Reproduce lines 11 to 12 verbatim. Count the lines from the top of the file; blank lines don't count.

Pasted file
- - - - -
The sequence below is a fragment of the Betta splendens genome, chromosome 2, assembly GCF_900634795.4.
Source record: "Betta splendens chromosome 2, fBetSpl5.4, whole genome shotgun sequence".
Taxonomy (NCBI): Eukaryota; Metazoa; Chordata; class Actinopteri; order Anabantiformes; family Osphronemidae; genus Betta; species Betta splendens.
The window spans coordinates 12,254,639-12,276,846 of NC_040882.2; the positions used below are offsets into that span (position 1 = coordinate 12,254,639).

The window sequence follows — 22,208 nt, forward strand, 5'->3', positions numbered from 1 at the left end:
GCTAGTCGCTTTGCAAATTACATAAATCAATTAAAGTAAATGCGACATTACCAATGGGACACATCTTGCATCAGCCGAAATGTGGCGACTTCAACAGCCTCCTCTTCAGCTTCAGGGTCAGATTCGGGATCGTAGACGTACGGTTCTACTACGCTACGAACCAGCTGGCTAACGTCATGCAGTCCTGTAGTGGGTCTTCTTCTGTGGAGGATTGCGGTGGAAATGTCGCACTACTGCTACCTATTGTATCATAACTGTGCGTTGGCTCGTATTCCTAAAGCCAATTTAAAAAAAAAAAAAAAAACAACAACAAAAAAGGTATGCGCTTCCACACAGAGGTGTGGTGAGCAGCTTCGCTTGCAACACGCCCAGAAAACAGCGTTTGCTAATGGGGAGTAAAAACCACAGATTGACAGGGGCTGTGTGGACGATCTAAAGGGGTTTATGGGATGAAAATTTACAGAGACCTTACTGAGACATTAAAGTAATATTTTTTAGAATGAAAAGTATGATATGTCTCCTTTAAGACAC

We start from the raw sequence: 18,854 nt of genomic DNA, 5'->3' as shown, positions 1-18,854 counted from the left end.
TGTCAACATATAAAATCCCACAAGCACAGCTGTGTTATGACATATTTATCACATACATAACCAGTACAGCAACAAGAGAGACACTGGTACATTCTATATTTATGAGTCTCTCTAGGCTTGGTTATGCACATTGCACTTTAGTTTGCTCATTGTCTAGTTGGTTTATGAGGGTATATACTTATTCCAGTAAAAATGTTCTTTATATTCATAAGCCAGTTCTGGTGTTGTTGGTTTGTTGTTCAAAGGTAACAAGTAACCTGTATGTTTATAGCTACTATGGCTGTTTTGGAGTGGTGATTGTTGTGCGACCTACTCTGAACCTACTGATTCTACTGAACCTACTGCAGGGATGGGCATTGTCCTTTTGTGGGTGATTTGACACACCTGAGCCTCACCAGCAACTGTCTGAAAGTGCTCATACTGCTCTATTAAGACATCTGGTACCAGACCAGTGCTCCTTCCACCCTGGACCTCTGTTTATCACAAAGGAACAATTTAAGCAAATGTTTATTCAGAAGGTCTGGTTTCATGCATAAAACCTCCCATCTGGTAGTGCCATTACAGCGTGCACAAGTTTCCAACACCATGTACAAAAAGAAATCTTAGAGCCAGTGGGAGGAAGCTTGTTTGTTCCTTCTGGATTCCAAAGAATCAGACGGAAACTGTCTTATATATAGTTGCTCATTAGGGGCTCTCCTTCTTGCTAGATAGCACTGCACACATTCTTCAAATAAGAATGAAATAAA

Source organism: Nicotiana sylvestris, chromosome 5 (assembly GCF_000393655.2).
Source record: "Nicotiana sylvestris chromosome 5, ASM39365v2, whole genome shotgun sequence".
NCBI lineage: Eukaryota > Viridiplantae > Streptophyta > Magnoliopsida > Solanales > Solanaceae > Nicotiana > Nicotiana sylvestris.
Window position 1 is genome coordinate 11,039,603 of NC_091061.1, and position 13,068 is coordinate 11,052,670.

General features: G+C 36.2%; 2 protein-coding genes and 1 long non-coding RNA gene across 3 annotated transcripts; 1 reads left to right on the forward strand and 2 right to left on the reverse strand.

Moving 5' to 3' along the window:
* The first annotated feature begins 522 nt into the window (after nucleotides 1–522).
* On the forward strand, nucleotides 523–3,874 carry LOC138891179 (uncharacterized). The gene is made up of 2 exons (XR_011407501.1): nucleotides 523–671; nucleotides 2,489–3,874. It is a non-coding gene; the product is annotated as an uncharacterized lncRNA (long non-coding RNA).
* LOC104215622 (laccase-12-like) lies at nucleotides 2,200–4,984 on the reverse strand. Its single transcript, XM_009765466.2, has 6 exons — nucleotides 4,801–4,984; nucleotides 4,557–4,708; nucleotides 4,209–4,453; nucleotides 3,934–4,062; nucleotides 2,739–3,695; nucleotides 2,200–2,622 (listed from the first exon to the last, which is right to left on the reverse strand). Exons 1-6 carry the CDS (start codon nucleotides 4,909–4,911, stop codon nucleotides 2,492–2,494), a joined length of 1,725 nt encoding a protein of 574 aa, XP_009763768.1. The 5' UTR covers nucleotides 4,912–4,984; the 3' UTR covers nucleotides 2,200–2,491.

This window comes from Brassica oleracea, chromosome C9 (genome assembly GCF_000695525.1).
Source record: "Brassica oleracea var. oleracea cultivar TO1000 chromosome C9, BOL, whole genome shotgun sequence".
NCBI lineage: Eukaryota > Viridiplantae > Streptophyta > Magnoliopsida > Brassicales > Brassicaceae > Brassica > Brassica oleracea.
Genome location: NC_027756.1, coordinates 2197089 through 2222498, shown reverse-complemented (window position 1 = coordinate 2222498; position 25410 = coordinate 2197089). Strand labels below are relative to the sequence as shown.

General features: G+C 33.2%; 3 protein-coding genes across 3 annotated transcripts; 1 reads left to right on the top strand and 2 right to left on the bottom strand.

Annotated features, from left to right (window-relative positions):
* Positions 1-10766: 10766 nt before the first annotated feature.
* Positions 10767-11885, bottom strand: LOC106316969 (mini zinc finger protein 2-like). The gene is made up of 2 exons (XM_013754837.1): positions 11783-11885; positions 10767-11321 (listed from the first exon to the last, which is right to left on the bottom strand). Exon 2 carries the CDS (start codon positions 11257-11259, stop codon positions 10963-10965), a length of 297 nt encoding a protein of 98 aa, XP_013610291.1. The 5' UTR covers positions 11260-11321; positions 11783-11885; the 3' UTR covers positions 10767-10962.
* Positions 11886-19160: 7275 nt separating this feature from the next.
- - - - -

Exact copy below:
NCBI lineage: Eukaryota > Viridiplantae > Streptophyta > Magnoliopsida > Solanales > Solanaceae > Nicotiana > Nicotiana sylvestris.
Window position 1 is genome coordinate 11,039,603 of NC_091061.1, and position 13,068 is coordinate 11,052,670.